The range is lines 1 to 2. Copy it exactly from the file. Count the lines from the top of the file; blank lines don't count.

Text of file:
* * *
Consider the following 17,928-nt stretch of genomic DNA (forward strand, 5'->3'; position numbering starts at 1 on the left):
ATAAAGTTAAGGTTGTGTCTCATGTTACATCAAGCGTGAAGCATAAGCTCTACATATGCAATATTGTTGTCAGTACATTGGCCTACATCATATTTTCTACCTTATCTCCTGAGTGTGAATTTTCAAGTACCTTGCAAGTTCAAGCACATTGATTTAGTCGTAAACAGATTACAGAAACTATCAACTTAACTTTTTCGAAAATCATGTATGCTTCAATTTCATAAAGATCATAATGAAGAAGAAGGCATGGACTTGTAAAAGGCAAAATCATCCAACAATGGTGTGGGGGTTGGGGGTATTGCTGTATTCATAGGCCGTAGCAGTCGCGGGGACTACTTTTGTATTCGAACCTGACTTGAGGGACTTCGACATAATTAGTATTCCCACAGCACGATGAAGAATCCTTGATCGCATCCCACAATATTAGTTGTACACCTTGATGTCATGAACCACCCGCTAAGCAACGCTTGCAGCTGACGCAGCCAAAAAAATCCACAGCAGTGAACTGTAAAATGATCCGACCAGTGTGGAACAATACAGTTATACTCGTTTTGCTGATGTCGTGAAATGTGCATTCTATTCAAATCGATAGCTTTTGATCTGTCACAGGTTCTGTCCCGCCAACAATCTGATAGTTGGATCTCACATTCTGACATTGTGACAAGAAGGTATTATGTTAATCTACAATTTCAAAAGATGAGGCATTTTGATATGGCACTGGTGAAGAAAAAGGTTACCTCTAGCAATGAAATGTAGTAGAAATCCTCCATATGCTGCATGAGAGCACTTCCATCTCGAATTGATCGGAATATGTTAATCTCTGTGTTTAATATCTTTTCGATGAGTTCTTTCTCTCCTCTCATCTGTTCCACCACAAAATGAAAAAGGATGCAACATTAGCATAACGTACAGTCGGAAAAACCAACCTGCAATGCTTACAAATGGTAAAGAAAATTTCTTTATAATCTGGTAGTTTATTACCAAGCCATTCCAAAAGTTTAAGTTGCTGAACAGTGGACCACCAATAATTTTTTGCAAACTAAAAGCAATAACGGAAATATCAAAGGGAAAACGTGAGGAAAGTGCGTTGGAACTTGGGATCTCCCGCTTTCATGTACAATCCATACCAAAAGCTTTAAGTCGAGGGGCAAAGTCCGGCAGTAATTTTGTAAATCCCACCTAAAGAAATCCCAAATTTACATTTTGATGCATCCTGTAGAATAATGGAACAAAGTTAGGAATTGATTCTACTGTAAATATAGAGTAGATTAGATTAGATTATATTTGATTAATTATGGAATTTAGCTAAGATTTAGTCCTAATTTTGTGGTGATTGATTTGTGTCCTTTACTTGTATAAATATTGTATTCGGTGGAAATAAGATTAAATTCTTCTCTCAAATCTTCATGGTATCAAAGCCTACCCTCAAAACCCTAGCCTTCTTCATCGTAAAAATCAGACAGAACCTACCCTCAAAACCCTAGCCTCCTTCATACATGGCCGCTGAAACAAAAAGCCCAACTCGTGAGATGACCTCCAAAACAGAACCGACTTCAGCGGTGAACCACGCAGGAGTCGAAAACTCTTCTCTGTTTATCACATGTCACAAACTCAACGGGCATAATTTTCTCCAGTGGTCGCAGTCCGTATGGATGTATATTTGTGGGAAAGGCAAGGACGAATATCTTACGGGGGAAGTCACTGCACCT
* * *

Consider the following 17,928-nt stretch of genomic DNA (forward strand, 5'->3'; position numbering starts at 1 on the left):
ATAAAGTTAAGGTTGTGTCTCATGTTACATCAAGCGTGAAGCATAAGCTCTACATATGCAATATTGTTGTCAGTACATTGGCCTACATCATATTTTCTACCTTATCTCCTGAGTGTGAATTTTCAAGTACCTTGCAAGTTCAAGCACATTGATTTAGTCGTAAACAGATTACAGAAACTATCAACTTAACTTTTTCGAAAATCATGTATGCTTCAATTTCATAAAGATCATAATGAAGAAGAAGGCATGGACTTGTAAAAGGCAAAATCATCCAACAATGGTGTGGGGGTTGGGGGTATTGCTGTATTCATAGGCCGTAGCAGTCGCGGGGACTACTTTTGTATTCGAACCTGACTTGAGGGACTTCGACATAATTAGTATTCCCACAGCACGATGAAGAATCCTTGATCGCATCCCACAATATTAGTTGTACACCTTGATGTCATGAACCACCCGCTAAGCAACGCTTGCAGCTGACGCAGCCAAAAAAATCCACAGCAGTGAACTGTAAAATGATCCGACCAGTGTGGAACAATACAGTTATACTCGTTTTGCTGATGTCGTGAAATGTGCATTCTATTCAAATCGATAGCTTTTGATCTGTCACAGGTTCTGTCCCGCCAACAATCTGATAGTTGGATCTCACATTCTGACATTGTGACAAGAAGGTATTATGTTAATCTACAATTTCAAAAGATGAGGCATTTTGATATGGCACTGGTGAAGAAAAAGGTTACCTCTAGCAATGAAATGTAGTAGAAATCCTCCATATGCTGCATGAGAGCACTTCCATCTCGAATTGATCGGAATATGTTAATCTCTGTGTTTAATATCTTTTCGATGAGTTCTTTCTCTCCTCTCATCTGTTCCACCACAAAATGAAAAAGGATGCAACATTAGCATAACGTACAGTCGGAAAAACCAACCTGCAATGCTTACAAATGGTAAAGAAAATTTCTTTATAATCTGGTAGTTTATTACCAAGCCATTCCAAAAGTTTAAGTTGCTGAACAGTGGACCACCAATAATTTTTTGCAAACTAAAAGCAATAACGGAAATATCAAAGGGAAAACGTGAGGAAAGTGCGTTGGAACTTGGGATCTCCCGCTTTCATGTACAATCCATACCAAAAGCTTTAAGTCGAGGGGCAAAGTCCGGCAGTAATTTTGTAAATCCCACCTAAAGAAATCCCAAATTTACATTTTGATGCATCCTGTAGAATAATGGAACAAAGTTAGGAATTGATTCTACTGTAAATATAGAGTAGATTAGATTAGATTATATTTGATTAATTATGGAATTTAGCTAAGATTTAGTCCTAATTTTGTGGTGATTGATTTGTGTCCTTTACTTGTATAAATATTGTATTCGGTGGAAATAAGATTAAATTCTTCTCTCAAATCTTCATGGTATCAAAGCCTACCCTCAAAACCCTAGCCTTCTTCATCGTAAAAATCAGACAGAACCTACCCTCAAAACCCTAGCCTCCTTCATACATGGCCGCTGAAACAAAAAGCCCAACTCGTGAGATGACCTCCAAAACAGAACCGACTTCAGCGGTGAACCACGCAGGAGTCGAAAACTCTTCTCTGTTTATCACATGTCACAAACTCAACGGGCATAATTTTCTCCAGTGGTCGCAGTCCGTATGGATGTATATTTGTGGGAAAGGCAAGGACGAATATCTTACGGGGGAAGTCACTGCACCT